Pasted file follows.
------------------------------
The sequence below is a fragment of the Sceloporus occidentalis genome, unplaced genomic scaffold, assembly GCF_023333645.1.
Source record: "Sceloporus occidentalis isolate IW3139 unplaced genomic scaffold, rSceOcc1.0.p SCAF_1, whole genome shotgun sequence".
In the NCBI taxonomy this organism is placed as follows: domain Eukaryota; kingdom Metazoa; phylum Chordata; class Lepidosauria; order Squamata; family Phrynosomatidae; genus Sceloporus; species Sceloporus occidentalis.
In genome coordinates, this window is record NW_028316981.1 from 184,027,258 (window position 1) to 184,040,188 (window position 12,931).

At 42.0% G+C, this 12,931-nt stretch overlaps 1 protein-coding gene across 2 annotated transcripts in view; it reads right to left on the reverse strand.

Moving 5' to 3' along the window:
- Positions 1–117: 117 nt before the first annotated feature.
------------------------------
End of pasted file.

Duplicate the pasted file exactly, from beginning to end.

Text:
The sequence below is a fragment of the Sceloporus occidentalis genome, unplaced genomic scaffold, assembly GCF_023333645.1.
Source record: "Sceloporus occidentalis isolate IW3139 unplaced genomic scaffold, rSceOcc1.0.p SCAF_1, whole genome shotgun sequence".
In the NCBI taxonomy this organism is placed as follows: domain Eukaryota; kingdom Metazoa; phylum Chordata; class Lepidosauria; order Squamata; family Phrynosomatidae; genus Sceloporus; species Sceloporus occidentalis.
In genome coordinates, this window is record NW_028316981.1 from 184,027,258 (window position 1) to 184,040,188 (window position 12,931).

At 42.0% G+C, this 12,931-nt stretch overlaps 1 protein-coding gene across 2 annotated transcripts in view; it reads right to left on the reverse strand.

Moving 5' to 3' along the window:
- Positions 1–117: 117 nt before the first annotated feature.